At any one time, as many as 7,000 prisoners were guarded by up to 1,000 soldiers and militiamen in two battalions.

The prisoners included men and boys from France, Holland and Italy; some were as young as 10 years old.

Many captive officers and civilians were given parole, living outside the Depot in the homes of local people in Peterborough and the surrounding towns and villages. Appointed Agents supervised the prisoners, who were paid an allowance of 1s 6d a day and had to report to the Agent twice a week.

Panel 4

Many prisoners tried, and quite a number managed, to break out of Norman Cross.

Sixteen escaped in 1804, while 500 charged and broke down the inner fence in 1805. Other attempts were more (or less) ingenious, including dressing up in a fake British uniform with a fake gun, or hiding in the cart which took away the Depot’s sewage.

Recapture often followed, though. Soldiers and volunteers were soon on the trail, as a reward was usually offered for pursuing and bringing back the strays.

Anyone who escaped but was caught was punished by being locked in a ‘black hole’, a cell with no windows. Their food allowance was also cut, until they had paid off the cost of finding and bringing them back to Norman Cross, as seen in the Depot regulations:

“…have his ration reduced, until the amount saved by such reduction shall have made good any expense incurred in his recapture”

STAMFORD, Nov. 16.

"The French prisoners … continue in the incessant employ of their ingenuity to effect their escape ... – A great part of the night was spent in searching the suburbs of the town and the neighbouring fields … five of them have been taken, and now occupy their old quarters at Norman Cross"

Stamford Mercury, 22nd November 1804.

Panel 5
The Norman Cross Collection

Peterborough Museum’s collection of Napoleonic prisoner-of-war artefacts is probably the finest of its kind on public display anywhere.

The prisoners made these things partly to occupy their time, but also for sale to local people.

They specialised in particular kinds of objects, using skills they brought from the outside world, or worked in teams on big projects that used a mixture of materials and techniques. The range of artefacts includes decorative and personal items for people’s homes, working models (automata), and things that were familiar to the prisoners, like miniature ships and guillotines.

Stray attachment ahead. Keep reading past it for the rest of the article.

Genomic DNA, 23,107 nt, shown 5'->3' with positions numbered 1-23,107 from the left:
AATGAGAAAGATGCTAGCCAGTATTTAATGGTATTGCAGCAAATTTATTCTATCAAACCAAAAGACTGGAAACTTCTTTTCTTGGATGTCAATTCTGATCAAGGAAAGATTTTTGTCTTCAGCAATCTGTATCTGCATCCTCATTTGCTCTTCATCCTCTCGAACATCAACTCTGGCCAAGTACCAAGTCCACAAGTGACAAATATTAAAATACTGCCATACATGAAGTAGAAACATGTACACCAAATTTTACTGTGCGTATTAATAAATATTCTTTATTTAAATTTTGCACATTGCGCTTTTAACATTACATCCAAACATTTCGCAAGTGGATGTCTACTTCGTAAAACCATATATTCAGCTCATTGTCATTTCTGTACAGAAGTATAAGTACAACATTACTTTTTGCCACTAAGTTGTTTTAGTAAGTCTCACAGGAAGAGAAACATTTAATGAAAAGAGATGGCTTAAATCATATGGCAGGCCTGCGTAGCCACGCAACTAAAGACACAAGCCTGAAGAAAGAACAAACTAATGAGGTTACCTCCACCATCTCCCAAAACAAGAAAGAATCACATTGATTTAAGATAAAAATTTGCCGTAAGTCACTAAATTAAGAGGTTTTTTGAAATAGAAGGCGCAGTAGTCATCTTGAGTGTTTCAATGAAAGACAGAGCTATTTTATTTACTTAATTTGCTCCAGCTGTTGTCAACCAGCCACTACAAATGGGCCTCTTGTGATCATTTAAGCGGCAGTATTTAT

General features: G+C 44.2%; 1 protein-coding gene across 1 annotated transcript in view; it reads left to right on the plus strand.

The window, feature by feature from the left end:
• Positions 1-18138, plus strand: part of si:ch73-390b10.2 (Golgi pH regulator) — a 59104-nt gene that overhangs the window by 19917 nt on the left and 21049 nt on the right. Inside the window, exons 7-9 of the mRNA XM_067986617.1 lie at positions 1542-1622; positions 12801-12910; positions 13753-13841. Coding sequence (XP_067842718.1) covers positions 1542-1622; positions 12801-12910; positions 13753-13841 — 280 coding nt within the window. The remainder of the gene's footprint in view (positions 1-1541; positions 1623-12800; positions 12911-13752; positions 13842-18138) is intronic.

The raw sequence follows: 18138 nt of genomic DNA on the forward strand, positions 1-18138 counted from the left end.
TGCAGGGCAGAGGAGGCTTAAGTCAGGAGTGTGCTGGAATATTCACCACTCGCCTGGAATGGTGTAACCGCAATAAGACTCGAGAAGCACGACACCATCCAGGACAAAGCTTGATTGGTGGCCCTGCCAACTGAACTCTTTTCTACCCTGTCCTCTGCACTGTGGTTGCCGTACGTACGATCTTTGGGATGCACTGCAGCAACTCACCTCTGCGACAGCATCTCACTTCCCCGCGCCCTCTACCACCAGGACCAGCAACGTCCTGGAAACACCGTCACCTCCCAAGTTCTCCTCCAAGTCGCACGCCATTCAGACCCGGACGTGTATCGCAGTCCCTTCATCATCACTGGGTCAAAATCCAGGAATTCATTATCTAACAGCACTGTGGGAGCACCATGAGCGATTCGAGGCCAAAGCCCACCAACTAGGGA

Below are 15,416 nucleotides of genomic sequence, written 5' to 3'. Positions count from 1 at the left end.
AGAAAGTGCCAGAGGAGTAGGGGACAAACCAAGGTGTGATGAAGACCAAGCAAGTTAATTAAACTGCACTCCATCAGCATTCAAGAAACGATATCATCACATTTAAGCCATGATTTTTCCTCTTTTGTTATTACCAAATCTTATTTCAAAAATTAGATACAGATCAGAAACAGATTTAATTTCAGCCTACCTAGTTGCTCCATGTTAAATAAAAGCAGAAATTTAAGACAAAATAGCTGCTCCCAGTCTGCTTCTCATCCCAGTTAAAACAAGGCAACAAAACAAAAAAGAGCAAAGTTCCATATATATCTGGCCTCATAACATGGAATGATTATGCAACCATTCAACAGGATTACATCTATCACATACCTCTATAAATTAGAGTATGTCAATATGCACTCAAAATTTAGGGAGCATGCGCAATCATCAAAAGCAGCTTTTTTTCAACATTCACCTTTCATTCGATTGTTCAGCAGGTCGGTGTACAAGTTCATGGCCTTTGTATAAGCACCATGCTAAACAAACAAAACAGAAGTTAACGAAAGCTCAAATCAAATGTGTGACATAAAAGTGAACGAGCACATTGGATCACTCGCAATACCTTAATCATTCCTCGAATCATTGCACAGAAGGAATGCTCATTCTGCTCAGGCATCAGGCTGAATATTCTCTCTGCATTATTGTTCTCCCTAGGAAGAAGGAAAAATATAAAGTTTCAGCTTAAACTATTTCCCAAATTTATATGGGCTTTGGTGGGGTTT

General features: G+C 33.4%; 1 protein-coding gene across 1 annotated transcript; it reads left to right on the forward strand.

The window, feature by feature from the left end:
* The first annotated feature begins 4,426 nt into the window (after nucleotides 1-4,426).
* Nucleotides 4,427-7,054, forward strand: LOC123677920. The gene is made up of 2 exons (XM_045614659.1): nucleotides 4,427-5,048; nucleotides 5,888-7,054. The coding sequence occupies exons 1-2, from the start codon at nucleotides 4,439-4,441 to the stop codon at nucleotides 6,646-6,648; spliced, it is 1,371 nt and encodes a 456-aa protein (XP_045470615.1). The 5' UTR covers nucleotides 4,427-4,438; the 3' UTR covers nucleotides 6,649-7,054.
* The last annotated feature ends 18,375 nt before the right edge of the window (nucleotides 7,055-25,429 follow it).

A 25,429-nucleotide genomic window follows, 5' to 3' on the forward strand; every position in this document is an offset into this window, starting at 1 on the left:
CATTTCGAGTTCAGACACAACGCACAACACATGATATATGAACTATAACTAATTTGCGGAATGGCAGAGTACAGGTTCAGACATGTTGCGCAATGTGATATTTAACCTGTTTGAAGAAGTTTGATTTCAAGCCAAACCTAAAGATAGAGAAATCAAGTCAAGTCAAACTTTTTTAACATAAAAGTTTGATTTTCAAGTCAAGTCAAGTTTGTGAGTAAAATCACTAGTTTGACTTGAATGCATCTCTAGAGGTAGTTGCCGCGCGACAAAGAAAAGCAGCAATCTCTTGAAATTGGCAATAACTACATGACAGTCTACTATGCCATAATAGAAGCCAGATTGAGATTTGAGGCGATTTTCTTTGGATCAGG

Peterborough Museum’s collection of Norman Cross work comprises over 800 items.

Panel 6
How did the Museum get such a large collection?

In 1897, the Natural History, Scientific and Archaeological Society commemorated the hundredth anniversary of the foundation of Norman Cross Depot with a temporary exhibition in the Cathedral precincts.

Mr Dack, who was the curator, put out an appeal asking people to check their attics for forgotten family heirlooms – Norman Cross ware that might have been bought at the Depot by their ancestors.

Dozens of items came in. The resulting discoveries were displayed in the exhibition, and afterwards most lenders donated their treasures to the Society (which later became Peterborough Museum) rather than take them back.

Panel 7

The Norman Cross Depot was run by the Transport Office, which was responsible for the management of prisoners of war at home and abroad. The Governor, or ‘Agent’, of the Depot was usually an officer in the Royal Navy.

Two battalions of soldiers, up to 1000 men, were always stationed at Norman Cross. They were housed in two military barracks, on opposite sides of the Depot.